"order": 0,
                                      "output-action": {
                                          "output-node-connector": "2",
                                          "max-length": "65535"
                                      }
                                  }
                              ]
                          }
                      }
                  ]
              }
          }
      ]
}'

2. Add flow to switch s1, which will connect port 2 and 1 in another direction. Set switch s1 to send all packet transmitted through port 2 to controller:

curl --request PUT \
  --url http://<IP_OF_RUNNING_LIGHTY>:8888/restconf/data/opendaylight-inventory:nodes/node=openflow%3A1/table=0/flow=1 \
  --header 'Authorization: Basic YWRtaW46YWRtaW4=' \
  --header 'Content-Type: application/json' \
  --data '{
    "flow": [
        {
            "table_id": "0",
            "id": "1",
            "priority": "10",
            "match": {
                "in-port": "openflow:1:2"
            },
            "instructions": {
                "instruction": [
                    {
                        "order": 0,
                        "apply-actions": {
                            "action": [
                                {
                                    "order": 0,
                                    "output-action": {
                                        "output-node-connector": "1",
                                        "max-length": "65535"
                                    }
                                },
                                {
                                    "order": 1,
                                    "output-action": {
                                        "output-node-connector": "CONTROLLER",
                                        "max-length": "65535"
                                    }
                                }
                            ]
                        }
                    }
                ]
            }
        }
    ]
}'

3. Check all added flow at s1 switch:

GET: http://<<IP_OF_RUNNING_LIGHTY>>:8888/restconf/data/opendaylight-inventory:nodes/node=openflow%3A1/table=0?content=nonconfig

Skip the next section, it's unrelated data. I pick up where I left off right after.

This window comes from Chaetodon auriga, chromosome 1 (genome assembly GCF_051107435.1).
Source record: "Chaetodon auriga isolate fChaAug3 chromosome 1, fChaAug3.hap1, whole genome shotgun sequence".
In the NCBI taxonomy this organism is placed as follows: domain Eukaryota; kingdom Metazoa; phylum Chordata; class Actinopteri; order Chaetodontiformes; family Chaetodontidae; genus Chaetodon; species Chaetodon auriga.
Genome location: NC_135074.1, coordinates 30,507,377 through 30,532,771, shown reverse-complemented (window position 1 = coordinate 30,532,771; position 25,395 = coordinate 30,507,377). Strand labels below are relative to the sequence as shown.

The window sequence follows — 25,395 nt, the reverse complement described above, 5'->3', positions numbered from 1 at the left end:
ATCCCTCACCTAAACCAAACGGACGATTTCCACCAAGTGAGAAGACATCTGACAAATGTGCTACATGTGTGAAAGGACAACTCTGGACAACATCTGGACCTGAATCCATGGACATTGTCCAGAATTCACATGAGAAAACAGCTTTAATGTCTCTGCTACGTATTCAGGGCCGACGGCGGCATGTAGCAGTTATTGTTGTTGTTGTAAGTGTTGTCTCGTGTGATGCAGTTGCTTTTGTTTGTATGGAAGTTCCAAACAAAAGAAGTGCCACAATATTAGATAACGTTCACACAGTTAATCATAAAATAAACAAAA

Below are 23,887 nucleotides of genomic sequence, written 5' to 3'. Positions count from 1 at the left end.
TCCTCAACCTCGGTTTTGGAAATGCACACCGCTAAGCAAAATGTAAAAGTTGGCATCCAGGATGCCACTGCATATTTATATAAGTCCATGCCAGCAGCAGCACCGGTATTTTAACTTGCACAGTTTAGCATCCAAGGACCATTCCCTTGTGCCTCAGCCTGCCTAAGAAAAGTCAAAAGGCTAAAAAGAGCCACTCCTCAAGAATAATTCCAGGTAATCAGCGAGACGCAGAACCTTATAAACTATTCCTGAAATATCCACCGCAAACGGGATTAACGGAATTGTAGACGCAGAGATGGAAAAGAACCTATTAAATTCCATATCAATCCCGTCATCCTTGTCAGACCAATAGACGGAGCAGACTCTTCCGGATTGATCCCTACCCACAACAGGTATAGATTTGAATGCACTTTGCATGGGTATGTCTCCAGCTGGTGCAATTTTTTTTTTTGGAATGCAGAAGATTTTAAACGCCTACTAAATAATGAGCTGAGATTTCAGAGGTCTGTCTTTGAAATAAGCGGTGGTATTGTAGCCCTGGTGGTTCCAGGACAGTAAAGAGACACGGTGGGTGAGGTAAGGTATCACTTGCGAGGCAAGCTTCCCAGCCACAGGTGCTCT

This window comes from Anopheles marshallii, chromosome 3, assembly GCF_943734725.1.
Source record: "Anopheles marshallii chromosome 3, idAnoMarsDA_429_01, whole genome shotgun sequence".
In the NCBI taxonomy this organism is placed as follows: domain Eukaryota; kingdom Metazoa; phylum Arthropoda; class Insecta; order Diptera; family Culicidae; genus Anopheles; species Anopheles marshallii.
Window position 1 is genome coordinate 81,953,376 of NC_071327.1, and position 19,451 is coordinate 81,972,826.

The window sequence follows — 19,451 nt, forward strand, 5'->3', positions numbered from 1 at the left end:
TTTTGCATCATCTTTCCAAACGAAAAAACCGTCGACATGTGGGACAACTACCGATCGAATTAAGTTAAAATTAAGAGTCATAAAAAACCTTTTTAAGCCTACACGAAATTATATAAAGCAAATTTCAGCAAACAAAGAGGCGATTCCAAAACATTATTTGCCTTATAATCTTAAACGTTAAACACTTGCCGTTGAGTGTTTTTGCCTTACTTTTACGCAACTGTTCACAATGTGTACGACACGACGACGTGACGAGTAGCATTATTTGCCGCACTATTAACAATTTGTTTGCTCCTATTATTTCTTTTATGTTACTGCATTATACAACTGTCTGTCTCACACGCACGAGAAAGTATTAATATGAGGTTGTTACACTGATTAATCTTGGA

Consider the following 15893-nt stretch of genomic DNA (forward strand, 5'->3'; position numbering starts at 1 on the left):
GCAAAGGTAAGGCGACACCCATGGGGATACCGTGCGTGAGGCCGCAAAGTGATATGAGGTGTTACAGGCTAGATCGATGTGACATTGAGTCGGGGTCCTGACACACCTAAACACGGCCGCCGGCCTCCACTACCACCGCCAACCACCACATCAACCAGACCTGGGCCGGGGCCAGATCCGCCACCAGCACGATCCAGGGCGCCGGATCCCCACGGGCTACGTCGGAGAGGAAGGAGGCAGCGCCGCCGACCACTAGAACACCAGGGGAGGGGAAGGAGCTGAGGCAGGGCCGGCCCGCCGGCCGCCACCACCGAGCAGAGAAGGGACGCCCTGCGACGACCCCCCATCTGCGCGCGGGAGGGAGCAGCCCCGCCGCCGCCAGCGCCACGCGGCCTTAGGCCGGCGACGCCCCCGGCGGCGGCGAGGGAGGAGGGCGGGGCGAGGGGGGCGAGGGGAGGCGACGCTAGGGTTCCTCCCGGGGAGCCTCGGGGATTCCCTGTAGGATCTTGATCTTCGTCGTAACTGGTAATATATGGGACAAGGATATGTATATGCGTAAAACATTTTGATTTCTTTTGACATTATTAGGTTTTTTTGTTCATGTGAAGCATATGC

4. Add flow to switch s2 to connect port 1 and 2:

curl --request PUT \
  --url http://<IP_OF_RUNNING_LIGHTY>:8888/restconf/data/opendaylight-inventory:nodes/node=openflow%3A2/table=0/flow=0 \
  --header 'Authorization: Basic YWRtaW46YWRtaW4=' \
  --header 'Content-Type: application/json' \
  --data '{
    "flow": [
        {
            "table_id": "0",
            "id": "0",
            "priority": "10",
            "match": {
                "in-port": "openflow:2:1"
            },
            "instructions": {
                "instruction": [
                    {
                        "order": 0,
                        "apply-actions": {
                            "action": [
                                {
                                    "order": 0,
                                    "output-action": {
                                        "output-node-connector": "2",
                                        "max-length": "65535"
                                    }
                                }
                            ]
                        }
                    }
                ]
            }
        }
    ]
}'
curl --request PUT \
  --url http://<IP_OF_RUNNING_LIGHTY>:8888/restconf/data/opendaylight-inventory:nodes/node=openflow%3A2/table=0/flow=1 \
  --header 'Authorization: Basic YWRtaW46YWRtaW4=' \
  --header 'Content-Type: application/json' \
  --data '{
    "flow": [
        {
            "table_id": "0",